Sony Keeps Around The Horn in Tune
ESPN program requires intricate handling of audio elements
By Ken Kerschbaumer -- Broadcasting & Cable, 5/18/2003 8:00:00 PM
ESPN's Around the Horn, which features a Washington-based host playing the role of referee among four sports journalists in remote locations, makes the most of Sony's DMX-R100 console. In fact, it makes so much of it that it needs two of them linked together.
On the freewheeling program, host Max Kellerman scores the comments made by the guests, awarding and deducting points and even knocking guests off the program or muting them. It has a vast number of audio elements.
"Before we did the program, I sat on a couch for three days going through ins and outs of audio and realized that one DMX slated for the show wasn't going to do it," says Bill Kramer, Atlantic Video audio engineer. The program is taped at Atlantic Video's Washington facility.
The show requires 48 active faders to be available at any time, Kramer says. Tying the two DMX-R100 consoles together provides 96, with the second set of 48 used in edit mode. All the audio sources are isolated, including the audio feeds, sound effects and elements from the Matrox computer, a system controlled by Kellerman to keep the guests' scores.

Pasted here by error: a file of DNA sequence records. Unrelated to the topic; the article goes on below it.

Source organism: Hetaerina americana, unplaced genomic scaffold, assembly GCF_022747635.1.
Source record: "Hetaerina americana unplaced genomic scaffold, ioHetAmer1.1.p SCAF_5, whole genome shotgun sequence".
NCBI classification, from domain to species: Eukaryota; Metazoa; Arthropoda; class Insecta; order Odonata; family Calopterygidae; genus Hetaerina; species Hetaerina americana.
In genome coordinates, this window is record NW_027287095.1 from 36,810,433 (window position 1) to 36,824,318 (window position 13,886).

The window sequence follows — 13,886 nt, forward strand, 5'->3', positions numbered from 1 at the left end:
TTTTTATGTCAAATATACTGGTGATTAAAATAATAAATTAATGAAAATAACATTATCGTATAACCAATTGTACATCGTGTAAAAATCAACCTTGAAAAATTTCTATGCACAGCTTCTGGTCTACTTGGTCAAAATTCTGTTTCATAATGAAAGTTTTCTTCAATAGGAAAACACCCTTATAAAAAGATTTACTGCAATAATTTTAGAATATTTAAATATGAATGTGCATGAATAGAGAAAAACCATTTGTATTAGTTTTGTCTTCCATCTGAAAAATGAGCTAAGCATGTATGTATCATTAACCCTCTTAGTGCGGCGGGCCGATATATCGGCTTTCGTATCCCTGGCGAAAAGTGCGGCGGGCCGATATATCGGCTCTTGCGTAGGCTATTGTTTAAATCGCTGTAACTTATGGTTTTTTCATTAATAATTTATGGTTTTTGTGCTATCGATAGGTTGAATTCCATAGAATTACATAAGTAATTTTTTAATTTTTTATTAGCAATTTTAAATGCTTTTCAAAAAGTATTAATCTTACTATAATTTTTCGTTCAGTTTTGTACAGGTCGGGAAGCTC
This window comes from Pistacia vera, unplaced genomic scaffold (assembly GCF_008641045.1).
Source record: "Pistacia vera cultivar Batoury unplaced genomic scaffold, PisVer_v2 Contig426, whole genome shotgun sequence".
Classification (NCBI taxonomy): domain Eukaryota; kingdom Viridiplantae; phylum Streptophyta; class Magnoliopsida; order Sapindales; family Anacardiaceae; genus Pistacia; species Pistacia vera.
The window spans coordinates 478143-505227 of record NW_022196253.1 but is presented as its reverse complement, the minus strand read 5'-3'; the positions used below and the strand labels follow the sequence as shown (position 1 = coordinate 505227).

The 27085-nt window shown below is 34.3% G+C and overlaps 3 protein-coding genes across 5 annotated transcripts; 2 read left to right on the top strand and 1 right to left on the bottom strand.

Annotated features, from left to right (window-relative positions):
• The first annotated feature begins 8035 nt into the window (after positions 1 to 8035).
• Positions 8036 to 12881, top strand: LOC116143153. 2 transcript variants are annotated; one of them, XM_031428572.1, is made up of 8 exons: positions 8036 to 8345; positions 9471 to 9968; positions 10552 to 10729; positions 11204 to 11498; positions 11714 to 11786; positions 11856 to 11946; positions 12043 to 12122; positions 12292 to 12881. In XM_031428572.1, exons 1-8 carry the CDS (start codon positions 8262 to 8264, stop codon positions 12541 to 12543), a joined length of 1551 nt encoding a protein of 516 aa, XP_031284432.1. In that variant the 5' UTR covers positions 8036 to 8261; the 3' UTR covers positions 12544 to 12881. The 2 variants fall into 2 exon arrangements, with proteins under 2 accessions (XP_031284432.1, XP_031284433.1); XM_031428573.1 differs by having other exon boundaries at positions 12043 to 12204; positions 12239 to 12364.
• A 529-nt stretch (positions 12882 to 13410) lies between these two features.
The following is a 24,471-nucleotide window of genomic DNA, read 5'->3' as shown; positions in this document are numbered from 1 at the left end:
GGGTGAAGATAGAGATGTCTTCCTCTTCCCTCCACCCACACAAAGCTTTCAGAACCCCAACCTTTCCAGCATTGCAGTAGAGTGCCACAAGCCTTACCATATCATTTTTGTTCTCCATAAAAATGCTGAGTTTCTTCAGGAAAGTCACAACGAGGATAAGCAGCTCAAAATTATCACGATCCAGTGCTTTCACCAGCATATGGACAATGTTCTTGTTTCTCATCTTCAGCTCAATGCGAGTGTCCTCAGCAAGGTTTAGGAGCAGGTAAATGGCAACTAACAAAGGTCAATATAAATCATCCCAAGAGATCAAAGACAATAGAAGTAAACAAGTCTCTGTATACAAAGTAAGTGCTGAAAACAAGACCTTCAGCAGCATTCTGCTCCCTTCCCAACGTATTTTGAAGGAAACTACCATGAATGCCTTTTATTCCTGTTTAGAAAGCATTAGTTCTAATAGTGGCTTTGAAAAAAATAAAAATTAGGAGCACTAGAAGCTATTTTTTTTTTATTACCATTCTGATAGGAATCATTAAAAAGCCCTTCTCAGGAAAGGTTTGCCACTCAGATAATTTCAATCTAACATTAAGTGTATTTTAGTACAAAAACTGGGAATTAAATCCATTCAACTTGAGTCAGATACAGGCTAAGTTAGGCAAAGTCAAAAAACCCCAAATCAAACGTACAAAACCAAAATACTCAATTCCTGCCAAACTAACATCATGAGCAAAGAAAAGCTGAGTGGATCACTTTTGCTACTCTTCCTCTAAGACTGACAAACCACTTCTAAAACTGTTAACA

The program is recorded live to tape or, in this case, video server, as each camera feed is recorded on a Thomson Grass Valley Profile. The content is edited back onto the Profile, which provides 100% accurate locking to timecode.
"We can edit the audio and video to the frame, and it works great," Kramer says of the system, which also uses a Thomson Grass Valley Kalypso production switcher.
Production begins every day with the music, sound bites, wipes and other elements being set for the noon taping. Once the show is shot, the facility has 90 minutes to put it together before transmitting it to ESPN's facility in Bristol, Conn.
Kramer says the Sony audio desk has proved a cost-effective way to get a digital audio desk into the facility. "It offers a lot of options and bang for the buck. Something like an AMS Neve Libra Live console with more than 100 active channels and tons of processing will cost more than $300,000. We have 96 active faders for less than $40,000."
The high-stakes action of the program required more than just flexibility on the audio side. Grass Valley had to write new software for the Kalypso switcher and new editing software for the Profile server.
"The show is absolutely insane," says Kramer. "It's definitely very complex. You have to stay in tune, or you'll lose it immediately."
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